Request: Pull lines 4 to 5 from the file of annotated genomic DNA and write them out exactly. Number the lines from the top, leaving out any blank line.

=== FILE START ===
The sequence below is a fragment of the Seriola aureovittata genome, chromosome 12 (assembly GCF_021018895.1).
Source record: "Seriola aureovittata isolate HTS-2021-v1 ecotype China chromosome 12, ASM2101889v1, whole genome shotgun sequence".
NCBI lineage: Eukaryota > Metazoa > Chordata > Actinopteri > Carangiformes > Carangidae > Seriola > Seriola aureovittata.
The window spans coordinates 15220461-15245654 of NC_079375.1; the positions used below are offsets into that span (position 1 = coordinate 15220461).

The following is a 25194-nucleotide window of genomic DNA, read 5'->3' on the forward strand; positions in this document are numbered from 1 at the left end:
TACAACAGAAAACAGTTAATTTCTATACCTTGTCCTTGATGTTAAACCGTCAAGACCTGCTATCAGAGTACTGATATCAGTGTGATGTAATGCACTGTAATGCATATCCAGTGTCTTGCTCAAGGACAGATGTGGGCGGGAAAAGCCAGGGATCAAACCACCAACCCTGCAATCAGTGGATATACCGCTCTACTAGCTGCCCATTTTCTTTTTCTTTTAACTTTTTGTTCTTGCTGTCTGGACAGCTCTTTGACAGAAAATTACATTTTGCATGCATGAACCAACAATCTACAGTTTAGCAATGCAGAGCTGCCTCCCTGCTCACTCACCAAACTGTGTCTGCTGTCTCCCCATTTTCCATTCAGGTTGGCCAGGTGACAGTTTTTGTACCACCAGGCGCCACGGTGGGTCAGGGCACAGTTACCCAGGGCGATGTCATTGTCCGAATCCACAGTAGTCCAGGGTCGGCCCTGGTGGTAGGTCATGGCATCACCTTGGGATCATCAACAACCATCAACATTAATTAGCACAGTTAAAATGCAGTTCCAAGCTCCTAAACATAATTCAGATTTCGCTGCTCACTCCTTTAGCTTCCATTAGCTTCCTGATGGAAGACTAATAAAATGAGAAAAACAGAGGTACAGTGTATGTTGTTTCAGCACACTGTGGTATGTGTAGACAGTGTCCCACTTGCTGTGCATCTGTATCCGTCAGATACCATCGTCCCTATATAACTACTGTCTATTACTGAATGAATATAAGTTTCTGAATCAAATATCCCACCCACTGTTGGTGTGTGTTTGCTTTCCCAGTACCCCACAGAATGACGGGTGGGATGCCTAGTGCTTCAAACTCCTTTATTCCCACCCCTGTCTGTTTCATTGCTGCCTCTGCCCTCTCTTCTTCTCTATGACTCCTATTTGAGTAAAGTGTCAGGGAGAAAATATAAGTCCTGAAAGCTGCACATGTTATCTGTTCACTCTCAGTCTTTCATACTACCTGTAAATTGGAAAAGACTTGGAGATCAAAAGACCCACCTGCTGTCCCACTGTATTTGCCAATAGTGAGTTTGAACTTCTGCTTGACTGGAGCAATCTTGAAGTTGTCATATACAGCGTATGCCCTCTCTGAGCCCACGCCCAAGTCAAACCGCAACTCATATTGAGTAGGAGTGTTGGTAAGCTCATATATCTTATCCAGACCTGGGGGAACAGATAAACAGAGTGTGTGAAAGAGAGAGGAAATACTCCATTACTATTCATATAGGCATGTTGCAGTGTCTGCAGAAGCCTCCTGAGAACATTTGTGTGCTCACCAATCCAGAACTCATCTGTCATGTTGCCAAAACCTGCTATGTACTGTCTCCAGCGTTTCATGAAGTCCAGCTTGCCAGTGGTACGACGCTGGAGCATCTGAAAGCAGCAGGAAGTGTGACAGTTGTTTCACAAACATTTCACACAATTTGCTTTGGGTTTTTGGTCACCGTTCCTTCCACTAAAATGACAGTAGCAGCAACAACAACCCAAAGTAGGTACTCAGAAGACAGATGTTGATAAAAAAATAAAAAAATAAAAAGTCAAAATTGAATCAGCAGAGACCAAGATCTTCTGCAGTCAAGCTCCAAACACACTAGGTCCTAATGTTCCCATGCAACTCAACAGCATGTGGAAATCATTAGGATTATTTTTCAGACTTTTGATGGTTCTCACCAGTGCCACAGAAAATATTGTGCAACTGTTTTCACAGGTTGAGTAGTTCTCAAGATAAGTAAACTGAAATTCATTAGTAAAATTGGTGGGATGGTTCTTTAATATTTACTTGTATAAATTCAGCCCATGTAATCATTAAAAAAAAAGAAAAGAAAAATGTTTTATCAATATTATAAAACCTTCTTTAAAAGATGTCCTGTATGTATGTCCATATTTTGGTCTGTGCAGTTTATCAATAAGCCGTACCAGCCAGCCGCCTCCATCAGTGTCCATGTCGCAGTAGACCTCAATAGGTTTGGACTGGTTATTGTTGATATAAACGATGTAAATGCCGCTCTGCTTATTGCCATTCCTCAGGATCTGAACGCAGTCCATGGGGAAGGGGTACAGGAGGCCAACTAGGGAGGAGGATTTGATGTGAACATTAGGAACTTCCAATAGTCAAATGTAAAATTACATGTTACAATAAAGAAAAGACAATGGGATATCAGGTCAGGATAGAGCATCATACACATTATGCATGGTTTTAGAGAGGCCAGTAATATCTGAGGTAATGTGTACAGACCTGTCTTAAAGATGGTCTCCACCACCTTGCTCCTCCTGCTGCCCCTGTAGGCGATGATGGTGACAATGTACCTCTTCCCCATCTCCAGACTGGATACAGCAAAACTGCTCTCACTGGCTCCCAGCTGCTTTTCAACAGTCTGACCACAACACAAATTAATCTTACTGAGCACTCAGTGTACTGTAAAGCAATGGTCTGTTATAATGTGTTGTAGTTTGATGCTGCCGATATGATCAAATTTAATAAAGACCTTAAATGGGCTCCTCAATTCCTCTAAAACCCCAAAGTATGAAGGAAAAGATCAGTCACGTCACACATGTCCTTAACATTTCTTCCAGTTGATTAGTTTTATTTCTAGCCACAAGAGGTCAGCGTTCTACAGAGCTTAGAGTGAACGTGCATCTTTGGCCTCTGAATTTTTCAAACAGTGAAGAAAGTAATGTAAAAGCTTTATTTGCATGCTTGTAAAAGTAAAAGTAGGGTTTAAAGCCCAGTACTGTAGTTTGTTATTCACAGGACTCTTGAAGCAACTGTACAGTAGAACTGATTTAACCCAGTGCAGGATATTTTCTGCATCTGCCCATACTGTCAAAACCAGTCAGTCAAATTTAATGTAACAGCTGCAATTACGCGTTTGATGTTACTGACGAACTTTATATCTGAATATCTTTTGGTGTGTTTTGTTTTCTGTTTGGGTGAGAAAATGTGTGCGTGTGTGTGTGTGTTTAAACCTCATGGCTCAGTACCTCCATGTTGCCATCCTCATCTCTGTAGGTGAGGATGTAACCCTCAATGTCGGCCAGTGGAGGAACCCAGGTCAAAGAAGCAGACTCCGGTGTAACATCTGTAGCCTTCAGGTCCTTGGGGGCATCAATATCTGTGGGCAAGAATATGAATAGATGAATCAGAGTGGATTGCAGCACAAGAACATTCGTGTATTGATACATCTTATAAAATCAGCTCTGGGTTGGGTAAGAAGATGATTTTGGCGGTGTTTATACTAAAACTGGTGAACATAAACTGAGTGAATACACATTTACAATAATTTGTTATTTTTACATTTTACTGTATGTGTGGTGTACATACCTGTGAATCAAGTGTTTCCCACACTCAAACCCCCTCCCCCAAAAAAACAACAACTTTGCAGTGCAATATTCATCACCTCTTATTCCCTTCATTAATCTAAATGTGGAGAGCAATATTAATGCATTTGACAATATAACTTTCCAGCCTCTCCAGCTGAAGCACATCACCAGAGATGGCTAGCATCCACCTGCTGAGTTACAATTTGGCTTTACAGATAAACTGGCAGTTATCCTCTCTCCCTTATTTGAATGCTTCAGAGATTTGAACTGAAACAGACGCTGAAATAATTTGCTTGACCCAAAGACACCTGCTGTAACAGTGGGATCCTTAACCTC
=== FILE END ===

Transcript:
The window spans coordinates 15220461-15245654 of NC_079375.1; the positions used below are offsets into that span (position 1 = coordinate 15220461).

The following is a 25194-nucleotide window of genomic DNA, read 5'->3' on the forward strand; positions in this document are numbered from 1 at the left end: